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Can Your Federal Income Taxes Be Garnished for Overpaid Unemployment Benefits?
Garnishment Vs. Offset
- In the strict sense of the term, your federal income tax refunds are not subject to garnishment. Garnishment occurs when a creditor seizes some portion of your assets to satisfy a debt. However, the law places limits on garnishment; only a portion of assets may be garnished, no matter how large the debt. Wages devoted to basic living expenses, some government payments such as Social Security benefits and other assets are exempt from garnishment altogether. On the other hand, offset applies to more limited categories of assets, including federal income tax refunds. An offset against your federal income tax refund can apply to your entire refund check for as many years as is necessary to satisfy the debt.
How Overpayments Happen
- Displaced workers who are able to find replacement jobs often report their good fortune only after they have received their first paychecks, instead of when they first report to work, which results in overpayment. Other displaced workers are unable to obtain accurate advice about income they should report, which also results in overpayments. Overburdened employment agency workers dealing with a confusing tangle of federal extensions and regulations often miscalculate benefits, with some workers unfairly denied while others collect more than they should, according to ABC News Money.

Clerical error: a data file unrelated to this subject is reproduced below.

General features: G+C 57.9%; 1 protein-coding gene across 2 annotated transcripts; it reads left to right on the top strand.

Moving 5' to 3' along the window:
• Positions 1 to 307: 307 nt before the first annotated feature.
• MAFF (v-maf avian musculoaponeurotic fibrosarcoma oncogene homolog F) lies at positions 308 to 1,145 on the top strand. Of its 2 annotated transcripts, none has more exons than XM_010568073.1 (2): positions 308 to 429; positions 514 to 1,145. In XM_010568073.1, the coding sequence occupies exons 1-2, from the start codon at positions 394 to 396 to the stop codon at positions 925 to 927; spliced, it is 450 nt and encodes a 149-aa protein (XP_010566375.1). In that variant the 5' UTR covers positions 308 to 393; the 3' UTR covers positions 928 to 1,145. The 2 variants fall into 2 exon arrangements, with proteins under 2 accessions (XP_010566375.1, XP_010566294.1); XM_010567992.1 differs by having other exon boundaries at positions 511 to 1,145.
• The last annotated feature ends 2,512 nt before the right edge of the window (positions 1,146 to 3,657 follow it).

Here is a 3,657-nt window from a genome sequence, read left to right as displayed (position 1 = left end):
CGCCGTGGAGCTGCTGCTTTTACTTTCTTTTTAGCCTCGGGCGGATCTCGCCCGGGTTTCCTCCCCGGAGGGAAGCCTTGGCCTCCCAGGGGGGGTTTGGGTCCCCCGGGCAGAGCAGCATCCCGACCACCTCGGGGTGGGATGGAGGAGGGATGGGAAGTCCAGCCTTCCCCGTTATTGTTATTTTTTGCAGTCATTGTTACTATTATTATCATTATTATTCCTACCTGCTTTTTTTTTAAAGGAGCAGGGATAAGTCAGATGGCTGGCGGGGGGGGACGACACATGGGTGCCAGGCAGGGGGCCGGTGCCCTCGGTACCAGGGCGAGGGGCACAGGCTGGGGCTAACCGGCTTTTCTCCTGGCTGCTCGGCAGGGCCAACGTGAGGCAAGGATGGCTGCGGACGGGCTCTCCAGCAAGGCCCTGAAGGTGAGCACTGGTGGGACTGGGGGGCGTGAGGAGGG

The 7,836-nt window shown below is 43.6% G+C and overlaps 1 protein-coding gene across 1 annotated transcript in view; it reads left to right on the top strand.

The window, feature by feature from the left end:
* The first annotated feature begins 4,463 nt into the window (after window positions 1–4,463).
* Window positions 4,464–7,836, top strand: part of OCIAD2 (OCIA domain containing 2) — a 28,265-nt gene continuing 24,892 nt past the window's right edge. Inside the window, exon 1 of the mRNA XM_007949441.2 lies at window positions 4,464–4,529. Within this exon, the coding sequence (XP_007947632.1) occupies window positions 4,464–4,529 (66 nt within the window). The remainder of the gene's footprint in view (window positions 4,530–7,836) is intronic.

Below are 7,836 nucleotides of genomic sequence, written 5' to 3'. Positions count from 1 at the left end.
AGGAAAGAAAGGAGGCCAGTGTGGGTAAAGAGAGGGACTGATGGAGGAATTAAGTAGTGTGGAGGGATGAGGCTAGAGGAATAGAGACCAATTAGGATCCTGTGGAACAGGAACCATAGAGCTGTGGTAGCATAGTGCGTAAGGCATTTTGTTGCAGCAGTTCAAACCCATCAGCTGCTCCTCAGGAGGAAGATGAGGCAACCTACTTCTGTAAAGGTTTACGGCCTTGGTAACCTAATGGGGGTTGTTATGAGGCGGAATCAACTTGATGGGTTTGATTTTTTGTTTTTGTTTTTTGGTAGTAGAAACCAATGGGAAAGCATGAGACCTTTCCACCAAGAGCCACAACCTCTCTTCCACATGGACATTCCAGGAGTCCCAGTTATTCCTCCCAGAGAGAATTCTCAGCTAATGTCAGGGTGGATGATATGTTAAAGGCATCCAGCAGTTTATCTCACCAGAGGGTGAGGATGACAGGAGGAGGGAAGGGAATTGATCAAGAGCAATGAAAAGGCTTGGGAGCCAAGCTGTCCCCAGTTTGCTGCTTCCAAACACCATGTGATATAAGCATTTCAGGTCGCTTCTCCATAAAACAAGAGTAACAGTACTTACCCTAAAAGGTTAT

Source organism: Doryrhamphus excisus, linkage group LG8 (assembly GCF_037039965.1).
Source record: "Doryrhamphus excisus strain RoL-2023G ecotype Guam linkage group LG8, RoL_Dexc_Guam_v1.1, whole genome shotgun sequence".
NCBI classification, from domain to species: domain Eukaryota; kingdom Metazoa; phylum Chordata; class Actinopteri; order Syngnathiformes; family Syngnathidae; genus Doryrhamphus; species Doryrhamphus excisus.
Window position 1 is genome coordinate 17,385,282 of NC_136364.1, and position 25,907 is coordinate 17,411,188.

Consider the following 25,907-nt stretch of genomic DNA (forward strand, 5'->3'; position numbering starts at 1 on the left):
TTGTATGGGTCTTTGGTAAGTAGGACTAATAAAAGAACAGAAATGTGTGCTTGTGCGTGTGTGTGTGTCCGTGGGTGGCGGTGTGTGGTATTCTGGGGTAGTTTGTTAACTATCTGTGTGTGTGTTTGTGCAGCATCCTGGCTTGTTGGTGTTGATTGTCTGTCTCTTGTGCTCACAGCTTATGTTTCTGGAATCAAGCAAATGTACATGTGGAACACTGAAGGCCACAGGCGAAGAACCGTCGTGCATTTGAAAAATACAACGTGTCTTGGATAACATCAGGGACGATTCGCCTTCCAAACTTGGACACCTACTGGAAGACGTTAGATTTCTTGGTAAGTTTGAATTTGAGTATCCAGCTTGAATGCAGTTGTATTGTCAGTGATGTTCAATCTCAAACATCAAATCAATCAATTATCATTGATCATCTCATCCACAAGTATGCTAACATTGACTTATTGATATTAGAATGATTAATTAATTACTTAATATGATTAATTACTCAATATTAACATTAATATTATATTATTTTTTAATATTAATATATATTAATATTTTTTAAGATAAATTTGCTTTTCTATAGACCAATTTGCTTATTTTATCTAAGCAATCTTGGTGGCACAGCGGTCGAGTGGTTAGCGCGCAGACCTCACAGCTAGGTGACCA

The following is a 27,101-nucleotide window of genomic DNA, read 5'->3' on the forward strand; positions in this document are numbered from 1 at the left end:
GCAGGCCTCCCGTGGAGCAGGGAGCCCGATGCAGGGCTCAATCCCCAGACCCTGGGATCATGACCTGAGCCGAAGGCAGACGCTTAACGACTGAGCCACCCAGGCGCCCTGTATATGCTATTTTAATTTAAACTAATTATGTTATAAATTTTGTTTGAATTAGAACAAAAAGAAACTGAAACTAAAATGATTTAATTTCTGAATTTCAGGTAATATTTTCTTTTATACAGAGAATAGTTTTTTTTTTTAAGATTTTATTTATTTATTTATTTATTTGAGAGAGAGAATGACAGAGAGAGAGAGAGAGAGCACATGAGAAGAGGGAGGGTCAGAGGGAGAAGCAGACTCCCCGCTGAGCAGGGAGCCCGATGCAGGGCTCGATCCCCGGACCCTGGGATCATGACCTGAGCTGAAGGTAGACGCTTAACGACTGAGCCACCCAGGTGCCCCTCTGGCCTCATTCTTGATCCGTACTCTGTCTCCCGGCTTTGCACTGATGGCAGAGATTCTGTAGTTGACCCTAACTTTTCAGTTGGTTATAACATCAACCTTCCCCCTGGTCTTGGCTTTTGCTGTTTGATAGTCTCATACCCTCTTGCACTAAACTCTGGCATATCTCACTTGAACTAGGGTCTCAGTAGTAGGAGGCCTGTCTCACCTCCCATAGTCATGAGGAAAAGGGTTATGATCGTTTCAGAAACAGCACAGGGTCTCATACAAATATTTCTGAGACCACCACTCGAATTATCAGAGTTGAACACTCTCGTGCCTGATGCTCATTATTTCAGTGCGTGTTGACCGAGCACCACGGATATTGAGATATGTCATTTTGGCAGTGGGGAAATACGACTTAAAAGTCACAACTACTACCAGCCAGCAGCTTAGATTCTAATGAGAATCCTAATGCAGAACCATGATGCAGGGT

Repaying Unemployment Overpayments
- If you receive an overpayment through an honest error on your part or through no fault of your own, the state will usually work with you to develop a repayment plan for the amount that you owe. However, if you fail to make a payment arrangement or renege on the payment you make, the state may garnish a portion of any future unemployment benefits you may receive. Some states may garnish your wages when you return to work, or intercept refunds from your state income tax returns, according to ABC News Money.
Treasury Offset Program
- Beginning in the second quarter of FY 2011, states may seek to offset some or all of your federal income tax return to recover unjustly paid unemployment insurance payments. The state must establish that you obtained the overpayment by fraudulent means. Before executing the offset, the Internal Revenue Service will send you a notice informing you of the intent to intercept your income tax return. If you file a joint return and your spouse is subject to federal tax offset, you may file an "innocent spouse" petition for release of the portion of the federal tax refund that is rightfully yours.